In the short play being performed for the year 8 students of the Ferdinand Freiligrath School in Berlin, Zeynab, a Turkish girl, has yet to come home. Her father is getting uneasy. "Go take care of it, now!" he orders his son. As expected from the Turkish boy, he jumps up and goes out in search of his sister. The young man in the piece is responsible for making sure that the women in the family behave obediently and maintain their virtue. Anything else would bring shame upon the family.
The 14-year-old Berlin students follow the play with keen interest. Many of them have Turkish or Arab parents or grandparents and know the situation first-hand from their own families. How do they deal with it?
The male actors, Rona Bektas, who plays the sister, and Mert Albayrak, who plays her brother, make the students think about the situation. The two men in their early 20s are members of the Berlin project "Heroes against repression in the name of honour". There are now 35 "heroes" in Berlin and 20 of them are active in the group's workshops.
They visit a number of Berlin schools each month to discuss with young people issues like the concept of honour, male power, identity, equal rights and human rights. These are values that are often interpreted quite differently in traditional Muslim families than in German society at large.
Who is really without honour?
The students are unanimous in the view that "honour" is extremely important. A brother has to make sure that no one says anything bad about his sister, stresses one young man. In the role-playing exercise, Rona and Mert solve the problem peacefully: Zeynab should phone home and come to an agreement with "Baba" as to how long she can stay out. "Think about whether you should force your sister to go with you before you take action," says Rona. Some in the group nod their heads; the rest remain sceptical.
The workshop is deliberately designed not to provide any answers. "The students should question their own assumptions and find their own way," says Yilmaz Atmaca, who, seven years ago, was one of the initiators of the "Heroes" project in Berlin. At the time, there were hardly any projects dedicated to the issue of preventing sexual violence in migrant families. Many of these families still adhere to a code of conduct whereby boys feel completely responsible for the family honour and attempt to express this through macho behaviour and even physical force. The project aims to help them learn to critically analyse their own roles.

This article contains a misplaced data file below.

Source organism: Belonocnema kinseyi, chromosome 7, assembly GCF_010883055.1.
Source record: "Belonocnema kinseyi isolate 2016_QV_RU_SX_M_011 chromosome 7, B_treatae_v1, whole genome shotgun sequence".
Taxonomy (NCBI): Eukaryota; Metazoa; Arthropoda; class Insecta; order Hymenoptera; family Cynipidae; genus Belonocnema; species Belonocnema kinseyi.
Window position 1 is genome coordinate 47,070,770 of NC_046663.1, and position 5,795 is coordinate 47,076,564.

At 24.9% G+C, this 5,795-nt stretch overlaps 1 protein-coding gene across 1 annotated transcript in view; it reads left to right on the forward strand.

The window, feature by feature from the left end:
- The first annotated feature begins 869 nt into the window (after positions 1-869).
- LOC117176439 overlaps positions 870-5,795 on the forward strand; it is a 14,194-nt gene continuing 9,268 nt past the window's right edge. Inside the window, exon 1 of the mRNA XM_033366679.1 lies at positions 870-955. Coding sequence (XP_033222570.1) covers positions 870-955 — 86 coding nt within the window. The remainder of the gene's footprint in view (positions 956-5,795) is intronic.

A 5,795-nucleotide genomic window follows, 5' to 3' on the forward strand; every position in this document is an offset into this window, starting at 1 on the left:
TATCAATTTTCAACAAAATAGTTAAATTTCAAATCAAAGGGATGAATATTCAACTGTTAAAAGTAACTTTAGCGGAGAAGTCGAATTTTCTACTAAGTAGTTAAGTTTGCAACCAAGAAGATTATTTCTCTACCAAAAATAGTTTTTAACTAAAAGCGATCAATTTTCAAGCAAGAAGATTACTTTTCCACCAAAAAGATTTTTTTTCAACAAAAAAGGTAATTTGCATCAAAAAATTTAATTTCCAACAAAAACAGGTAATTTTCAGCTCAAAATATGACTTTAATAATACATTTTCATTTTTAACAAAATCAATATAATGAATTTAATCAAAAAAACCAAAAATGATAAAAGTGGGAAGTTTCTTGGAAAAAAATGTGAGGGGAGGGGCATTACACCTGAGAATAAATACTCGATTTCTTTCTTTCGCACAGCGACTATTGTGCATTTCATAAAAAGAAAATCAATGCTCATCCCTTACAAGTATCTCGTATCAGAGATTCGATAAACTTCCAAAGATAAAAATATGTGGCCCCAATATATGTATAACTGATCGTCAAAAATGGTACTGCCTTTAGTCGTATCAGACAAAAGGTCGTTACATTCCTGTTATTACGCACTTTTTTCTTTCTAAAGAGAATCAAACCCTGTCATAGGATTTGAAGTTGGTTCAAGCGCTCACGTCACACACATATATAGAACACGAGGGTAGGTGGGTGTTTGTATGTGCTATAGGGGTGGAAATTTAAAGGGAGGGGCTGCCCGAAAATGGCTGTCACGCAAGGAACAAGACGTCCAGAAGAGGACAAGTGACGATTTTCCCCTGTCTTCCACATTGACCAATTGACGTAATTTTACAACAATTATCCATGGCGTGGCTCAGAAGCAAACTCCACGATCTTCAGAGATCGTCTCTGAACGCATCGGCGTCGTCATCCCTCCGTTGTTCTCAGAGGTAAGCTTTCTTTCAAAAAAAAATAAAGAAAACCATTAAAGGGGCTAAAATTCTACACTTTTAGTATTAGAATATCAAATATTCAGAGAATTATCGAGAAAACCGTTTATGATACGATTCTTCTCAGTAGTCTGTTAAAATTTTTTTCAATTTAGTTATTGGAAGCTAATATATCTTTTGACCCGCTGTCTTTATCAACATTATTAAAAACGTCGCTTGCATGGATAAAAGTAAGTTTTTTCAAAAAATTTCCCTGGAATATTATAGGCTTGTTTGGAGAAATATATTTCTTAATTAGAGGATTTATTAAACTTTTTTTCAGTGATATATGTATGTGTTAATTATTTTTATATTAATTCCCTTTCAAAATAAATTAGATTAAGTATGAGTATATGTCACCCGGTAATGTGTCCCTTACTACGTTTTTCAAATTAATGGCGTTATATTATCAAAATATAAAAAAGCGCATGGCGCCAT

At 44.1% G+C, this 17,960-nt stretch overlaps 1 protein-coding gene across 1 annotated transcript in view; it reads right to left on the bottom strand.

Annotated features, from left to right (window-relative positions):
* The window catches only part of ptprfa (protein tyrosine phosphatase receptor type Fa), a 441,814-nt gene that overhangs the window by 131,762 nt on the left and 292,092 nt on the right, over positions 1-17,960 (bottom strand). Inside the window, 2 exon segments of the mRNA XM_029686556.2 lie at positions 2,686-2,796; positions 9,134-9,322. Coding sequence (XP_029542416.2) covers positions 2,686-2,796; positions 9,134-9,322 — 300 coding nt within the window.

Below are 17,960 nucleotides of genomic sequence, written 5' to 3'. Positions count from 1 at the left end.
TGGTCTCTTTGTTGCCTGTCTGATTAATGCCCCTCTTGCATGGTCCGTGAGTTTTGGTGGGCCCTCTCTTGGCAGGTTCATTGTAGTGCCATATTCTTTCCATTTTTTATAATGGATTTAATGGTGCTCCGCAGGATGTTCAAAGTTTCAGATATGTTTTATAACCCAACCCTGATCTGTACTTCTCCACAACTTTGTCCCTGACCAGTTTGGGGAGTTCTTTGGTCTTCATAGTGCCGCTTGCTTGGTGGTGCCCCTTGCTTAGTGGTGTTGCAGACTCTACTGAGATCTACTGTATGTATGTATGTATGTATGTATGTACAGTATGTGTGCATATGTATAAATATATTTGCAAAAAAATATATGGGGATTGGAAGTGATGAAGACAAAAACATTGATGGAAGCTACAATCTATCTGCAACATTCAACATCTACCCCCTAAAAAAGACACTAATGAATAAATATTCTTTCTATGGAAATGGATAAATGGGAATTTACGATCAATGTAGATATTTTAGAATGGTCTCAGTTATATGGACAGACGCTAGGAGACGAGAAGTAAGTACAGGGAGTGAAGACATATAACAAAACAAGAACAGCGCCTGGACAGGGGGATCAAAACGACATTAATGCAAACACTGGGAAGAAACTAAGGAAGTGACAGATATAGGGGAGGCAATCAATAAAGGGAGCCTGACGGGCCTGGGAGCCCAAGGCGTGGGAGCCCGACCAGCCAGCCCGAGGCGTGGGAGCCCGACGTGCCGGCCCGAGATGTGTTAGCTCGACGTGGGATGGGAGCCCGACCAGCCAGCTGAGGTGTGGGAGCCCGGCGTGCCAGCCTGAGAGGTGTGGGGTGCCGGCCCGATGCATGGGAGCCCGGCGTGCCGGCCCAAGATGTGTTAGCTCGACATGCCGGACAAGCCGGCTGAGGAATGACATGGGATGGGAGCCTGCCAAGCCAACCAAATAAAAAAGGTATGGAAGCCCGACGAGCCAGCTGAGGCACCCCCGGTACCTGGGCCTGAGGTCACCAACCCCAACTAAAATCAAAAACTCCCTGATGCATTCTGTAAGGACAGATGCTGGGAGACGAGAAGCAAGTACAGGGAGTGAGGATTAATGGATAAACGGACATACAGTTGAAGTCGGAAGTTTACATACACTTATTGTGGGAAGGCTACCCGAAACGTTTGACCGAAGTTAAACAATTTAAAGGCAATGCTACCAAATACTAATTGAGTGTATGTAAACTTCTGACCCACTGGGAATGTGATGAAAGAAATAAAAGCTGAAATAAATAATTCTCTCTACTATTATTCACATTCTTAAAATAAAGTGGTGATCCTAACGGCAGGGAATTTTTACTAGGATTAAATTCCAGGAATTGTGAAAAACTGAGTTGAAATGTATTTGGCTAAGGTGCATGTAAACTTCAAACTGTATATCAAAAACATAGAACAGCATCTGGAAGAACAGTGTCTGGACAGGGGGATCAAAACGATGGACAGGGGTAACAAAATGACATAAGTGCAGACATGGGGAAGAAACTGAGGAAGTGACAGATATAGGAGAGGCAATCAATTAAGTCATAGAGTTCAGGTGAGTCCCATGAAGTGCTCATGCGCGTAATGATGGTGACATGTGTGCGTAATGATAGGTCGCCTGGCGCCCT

The seriousness with which the young pupils reflect on their situation is due in no small part to the authenticity of the young men in the "Heroes" project. Mert studies architecture at a private university, but he grew up here in the district. "You just know the kind of pressure these boys are under. And then they can look at us and realise that you can decide things for yourself," he says. "They accept our message when we stand there in front of them, because we look and talk just like them," adds Rona.
The "Heroes" project has left a permanent personal impression on Rona. The 22-year-old now studies psychology. "The work with young people is fun, you need a great deal of empathy and you train yourself in the ability to question everything. This is also what my studies are about." His commitment to "Heroes" also played a positive role in his application for a place on the university course.
"That's only fair," says Mert. "We spend a lot of time with 'Heroes', and it is normal that I include this work in my CV." Before receiving their certificates as "heroes", the two young men both underwent a year of training and immersed themselves in the techniques of role-playing and practiced the art of quick repartee in discussion. There are fixed meetings for "Heroes" members once or twice a week. They talk to experts about issues such as equal rights, women's rights and the gay movement.
Awards for a special project
The idea for the project came from Sweden. In fact, the Berlin project is financed by the World Childhood Foundation founded by Queen Silvia of Sweden. Since its inception, the project has received a number of awards and has expanded throughout Germany. There are now "Heroes" groups in cities such as Munich, Duisburg and Augsburg. "At the start, people said that the project would come to nothing and that we wouldn't reach any of the boys," recalls group leader Yilmaz Atmaca. The opposite was the case.
The "heroes" themselves have also experienced recognition within their own families for their commitment. "Many, however, still fear that the project might be about rejecting the culture of the parents," explains Mert. "I come from a liberal family, and they are very proud of the fact that I am a 'hero'," says Rona.
© Deutsche Welle 2014
Translated from the German by John Bergeron
Editor: Aingeal Flanagan/Qantara.de